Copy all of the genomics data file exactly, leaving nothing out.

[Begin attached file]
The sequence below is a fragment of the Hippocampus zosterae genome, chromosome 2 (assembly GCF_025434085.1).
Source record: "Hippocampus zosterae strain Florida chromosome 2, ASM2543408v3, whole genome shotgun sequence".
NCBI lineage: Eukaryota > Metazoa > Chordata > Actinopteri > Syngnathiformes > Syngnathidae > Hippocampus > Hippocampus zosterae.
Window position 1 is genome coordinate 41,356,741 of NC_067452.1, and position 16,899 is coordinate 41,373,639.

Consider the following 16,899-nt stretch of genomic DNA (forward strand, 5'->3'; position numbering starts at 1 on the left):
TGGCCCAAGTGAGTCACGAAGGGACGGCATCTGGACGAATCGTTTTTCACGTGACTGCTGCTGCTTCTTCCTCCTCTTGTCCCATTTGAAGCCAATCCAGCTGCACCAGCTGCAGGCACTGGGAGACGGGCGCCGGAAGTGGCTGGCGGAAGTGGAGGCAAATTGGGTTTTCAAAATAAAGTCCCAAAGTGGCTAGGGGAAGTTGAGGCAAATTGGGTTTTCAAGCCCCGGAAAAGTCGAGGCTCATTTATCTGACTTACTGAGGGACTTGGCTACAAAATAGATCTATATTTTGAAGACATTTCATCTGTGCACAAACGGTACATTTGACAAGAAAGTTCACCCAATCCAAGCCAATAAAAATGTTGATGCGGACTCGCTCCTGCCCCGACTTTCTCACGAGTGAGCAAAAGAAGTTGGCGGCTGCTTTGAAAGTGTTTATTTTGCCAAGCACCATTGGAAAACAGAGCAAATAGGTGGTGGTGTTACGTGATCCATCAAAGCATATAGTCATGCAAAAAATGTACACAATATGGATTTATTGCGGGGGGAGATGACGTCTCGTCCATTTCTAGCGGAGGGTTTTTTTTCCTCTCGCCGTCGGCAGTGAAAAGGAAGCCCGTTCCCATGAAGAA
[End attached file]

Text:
The sequence below is a fragment of the Hippocampus zosterae genome, chromosome 2 (assembly GCF_025434085.1).
Source record: "Hippocampus zosterae strain Florida chromosome 2, ASM2543408v3, whole genome shotgun sequence".
NCBI lineage: Eukaryota > Metazoa > Chordata > Actinopteri > Syngnathiformes > Syngnathidae > Hippocampus > Hippocampus zosterae.
Window position 1 is genome coordinate 41,356,741 of NC_067452.1, and position 16,899 is coordinate 41,373,639.

Consider the following 16,899-nt stretch of genomic DNA (forward strand, 5'->3'; position numbering starts at 1 on the left):
TGGCCCAAGTGAGTCACGAAGGGACGGCATCTGGACGAATCGTTTTTCACGTGACTGCTGCTGCTTCTTCCTCCTCTTGTCCCATTTGAAGCCAATCCAGCTGCACCAGCTGCAGGCACTGGGAGACGGGCGCCGGAAGTGGCTGGCGGAAGTGGAGGCAAATTGGGTTTTCAAAATAAAGTCCCAAAGTGGCTAGGGGAAGTTGAGGCAAATTGGGTTTTCAAGCCCCGGAAAAGTCGAGGCTCATTTATCTGACTTACTGAGGGACTTGGCTACAAAATAGATCTATATTTTGAAGACATTTCATCTGTGCACAAACGGTACATTTGACAAGAAAGTTCACCCAATCCAAGCCAATAAAAATGTTGATGCGGACTCGCTCCTGCCCCGACTTTCTCACGAGTGAGCAAAAGAAGTTGGCGGCTGCTTTGAAAGTGTTTATTTTGCCAAGCACCATTGGAAAACAGAGCAAATAGGTGGTGGTGTTACGTGATCCATCAAAGCATATAGTCATGCAAAAAATGTACACAATATGGATTTATTGCGGGGGGAGATGACGTCTCGTCCATTTCTAGCGGAGGGTTTTTTTTCCTCTCGCCGTCGGCAGTGAAAAGGAAGCCCGTTCCCATGAAGAA